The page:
Are we all deficient in Magnesium?

Why We’re All Deficient In Magnesium, The Many Signs & What To Do

Magnesium Deficieny
Magnesium Deficieny
Signs of magnesium deficiency are everywhere in the United States, fi you know what to look for. Unfortunately, the symptoms are so incredibly common that they constantly slip under the radar! Hardly anyone, especially doctors, notice that the ailments we suffer from on a daily basis are actually magnesium deficiency symptoms… and we’re all paying for it.
Just about every single person you come into contact with – especially those with a health problem, but even those with only minor complaints – are suffering in some way from this nationwide deficiency. Including you!

What Exactly Is Magnesium?

Magnesium is life.It is the 4th most abundant mineral in the body, right next to sulfur (which is JUST as important).Along with being a mineral, magnesium is also an electrolyte. “Sports drinks” (aka sugar-filled scams) claim to contain electrolytes such as magnesium, potassium, and sodium because we sweat away these important nutrients during exercise, and their deficiency is what leads to the common problems athletes face, such as muscle cramping! But believe me – electrolytes (especially magnesium) do so much more than treat and prevent muscle cramps.First off, electrolytes are what allow us to be living, electrical beings. They are responsible for all electrical activity (and thus brain conductivity) in the body. Without electrolytes like magnesium, muscles can’t fire, your heart cannot beat, and your brain doesn’t receive any signals. We need magnesium to stay alive, point blank. As soon as we don’t have enough of it, we start to lose the energy and conductivity that keeps us going. Technically, as soon as we become deficient, we slowly begin to die, getting more aches and pains day by day, feeling worse year after year. I can’t stress it enough… signs of magnesium deficiency are everywhere, if you just look.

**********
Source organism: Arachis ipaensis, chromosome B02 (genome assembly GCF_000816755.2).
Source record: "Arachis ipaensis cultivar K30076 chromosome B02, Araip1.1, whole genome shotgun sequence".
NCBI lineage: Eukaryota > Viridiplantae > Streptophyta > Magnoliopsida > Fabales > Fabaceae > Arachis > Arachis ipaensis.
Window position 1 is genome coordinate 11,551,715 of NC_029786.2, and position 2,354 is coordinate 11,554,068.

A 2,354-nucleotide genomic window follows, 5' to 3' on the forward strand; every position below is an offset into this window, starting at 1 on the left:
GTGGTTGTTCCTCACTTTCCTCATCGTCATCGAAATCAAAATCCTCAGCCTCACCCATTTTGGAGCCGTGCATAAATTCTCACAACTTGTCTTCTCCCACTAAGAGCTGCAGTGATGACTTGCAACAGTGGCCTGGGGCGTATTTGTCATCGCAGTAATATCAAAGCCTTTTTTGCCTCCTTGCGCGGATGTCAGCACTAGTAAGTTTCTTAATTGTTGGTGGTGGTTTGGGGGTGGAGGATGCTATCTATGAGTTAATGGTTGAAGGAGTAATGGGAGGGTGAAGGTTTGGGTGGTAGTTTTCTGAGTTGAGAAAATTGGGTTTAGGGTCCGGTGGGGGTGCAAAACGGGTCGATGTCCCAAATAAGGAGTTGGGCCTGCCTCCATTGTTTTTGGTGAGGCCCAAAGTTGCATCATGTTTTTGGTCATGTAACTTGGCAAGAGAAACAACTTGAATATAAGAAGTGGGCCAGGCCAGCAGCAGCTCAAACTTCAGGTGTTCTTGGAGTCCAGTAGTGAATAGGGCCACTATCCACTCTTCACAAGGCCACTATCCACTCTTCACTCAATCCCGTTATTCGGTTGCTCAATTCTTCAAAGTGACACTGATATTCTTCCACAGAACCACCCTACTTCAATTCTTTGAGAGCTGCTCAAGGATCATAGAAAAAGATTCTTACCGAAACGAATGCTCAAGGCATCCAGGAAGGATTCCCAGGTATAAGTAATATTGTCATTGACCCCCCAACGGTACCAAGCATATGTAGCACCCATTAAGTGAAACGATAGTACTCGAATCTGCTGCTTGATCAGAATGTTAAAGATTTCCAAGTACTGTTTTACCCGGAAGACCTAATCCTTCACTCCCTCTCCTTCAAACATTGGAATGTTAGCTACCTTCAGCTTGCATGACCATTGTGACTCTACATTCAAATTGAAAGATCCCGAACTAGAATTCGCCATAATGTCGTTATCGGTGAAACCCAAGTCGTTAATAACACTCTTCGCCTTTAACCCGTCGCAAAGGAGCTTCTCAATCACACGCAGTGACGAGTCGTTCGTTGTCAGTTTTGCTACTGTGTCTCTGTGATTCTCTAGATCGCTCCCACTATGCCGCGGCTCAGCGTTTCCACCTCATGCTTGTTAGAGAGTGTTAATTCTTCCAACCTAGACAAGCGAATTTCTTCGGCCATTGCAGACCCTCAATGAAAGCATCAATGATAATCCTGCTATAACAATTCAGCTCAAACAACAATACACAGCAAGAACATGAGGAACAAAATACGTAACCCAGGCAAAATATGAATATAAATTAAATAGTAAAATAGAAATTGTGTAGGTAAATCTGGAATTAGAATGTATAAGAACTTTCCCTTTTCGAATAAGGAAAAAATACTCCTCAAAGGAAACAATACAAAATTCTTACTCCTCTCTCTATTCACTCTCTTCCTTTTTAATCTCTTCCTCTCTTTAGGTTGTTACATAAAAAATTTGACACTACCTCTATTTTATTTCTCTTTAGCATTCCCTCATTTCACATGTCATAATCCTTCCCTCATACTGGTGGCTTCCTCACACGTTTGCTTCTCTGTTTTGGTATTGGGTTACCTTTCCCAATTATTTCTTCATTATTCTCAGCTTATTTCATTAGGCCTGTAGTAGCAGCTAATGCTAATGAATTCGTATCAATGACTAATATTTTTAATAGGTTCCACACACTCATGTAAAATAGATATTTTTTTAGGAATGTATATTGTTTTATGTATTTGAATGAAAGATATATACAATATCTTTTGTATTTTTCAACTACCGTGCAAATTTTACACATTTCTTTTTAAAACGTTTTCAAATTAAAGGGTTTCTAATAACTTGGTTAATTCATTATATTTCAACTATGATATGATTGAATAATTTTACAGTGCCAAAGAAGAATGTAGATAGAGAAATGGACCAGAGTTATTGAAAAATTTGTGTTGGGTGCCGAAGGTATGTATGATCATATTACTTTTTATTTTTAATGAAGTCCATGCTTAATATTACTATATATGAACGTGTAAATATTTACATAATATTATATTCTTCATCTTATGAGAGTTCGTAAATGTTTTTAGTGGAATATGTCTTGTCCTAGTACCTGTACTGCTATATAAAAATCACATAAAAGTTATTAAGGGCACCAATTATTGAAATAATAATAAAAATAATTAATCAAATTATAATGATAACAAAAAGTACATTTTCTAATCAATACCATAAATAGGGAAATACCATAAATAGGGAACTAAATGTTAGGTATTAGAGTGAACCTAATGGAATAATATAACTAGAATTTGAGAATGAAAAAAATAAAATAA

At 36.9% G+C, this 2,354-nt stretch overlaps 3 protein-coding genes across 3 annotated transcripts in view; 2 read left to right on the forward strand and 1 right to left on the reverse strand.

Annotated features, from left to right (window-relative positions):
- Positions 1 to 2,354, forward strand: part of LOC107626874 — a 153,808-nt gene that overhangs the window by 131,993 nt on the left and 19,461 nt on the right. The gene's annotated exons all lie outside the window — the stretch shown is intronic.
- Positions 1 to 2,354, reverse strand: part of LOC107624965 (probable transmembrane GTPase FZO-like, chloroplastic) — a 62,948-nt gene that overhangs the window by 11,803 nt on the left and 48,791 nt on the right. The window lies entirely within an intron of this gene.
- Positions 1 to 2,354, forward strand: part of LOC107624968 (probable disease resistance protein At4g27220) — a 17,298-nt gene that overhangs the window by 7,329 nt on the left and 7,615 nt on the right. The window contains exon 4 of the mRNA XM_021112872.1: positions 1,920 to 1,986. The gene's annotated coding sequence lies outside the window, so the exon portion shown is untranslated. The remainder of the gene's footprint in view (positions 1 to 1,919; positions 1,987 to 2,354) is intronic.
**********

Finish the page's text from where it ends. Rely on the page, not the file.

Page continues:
Magnesium is a cofactor in over three hundred reactions in the body, necessary for transmission of nerve impulses, temperature regulations, detoxification in the liver, and formation of bones and teeth. However, magnesium shows its true power in cardiovascular health. The Weston A. Price foundation writes, “Magnesium alone can fulfill the role of many common cardiac medications: magnesium inhibits blood clots (like aspirin), thins the blood (like Coumadin), blocks calcium uptake (like calcium channel-blocking durgs such as Procardia) and relaxes blood vessels (like ACE inhibitors such as Vasotec) (Pelton, 2001).”

Nearly EVERYONE has signs of magnesium deficiency but we don’t realize it…Symptoms include:

  • Constipation
  • High blood pressure (Hypertension)
  • Anxiety
  • Depression
  • Insomnia
  • Behavioral disturbances
  • Lethargy
  • Impaired memory/thinking
  • Seizures
  • Fatigue
  • Sleep disturbances
  • Pain
  • Muscle cramps
  • Chronic back pain
  • Headaches
  • Migraines
  • Muscular pain
  • Tendonitis
  • Anger
  • Aggression
  • ADHD
  • Brain fog
  • Tension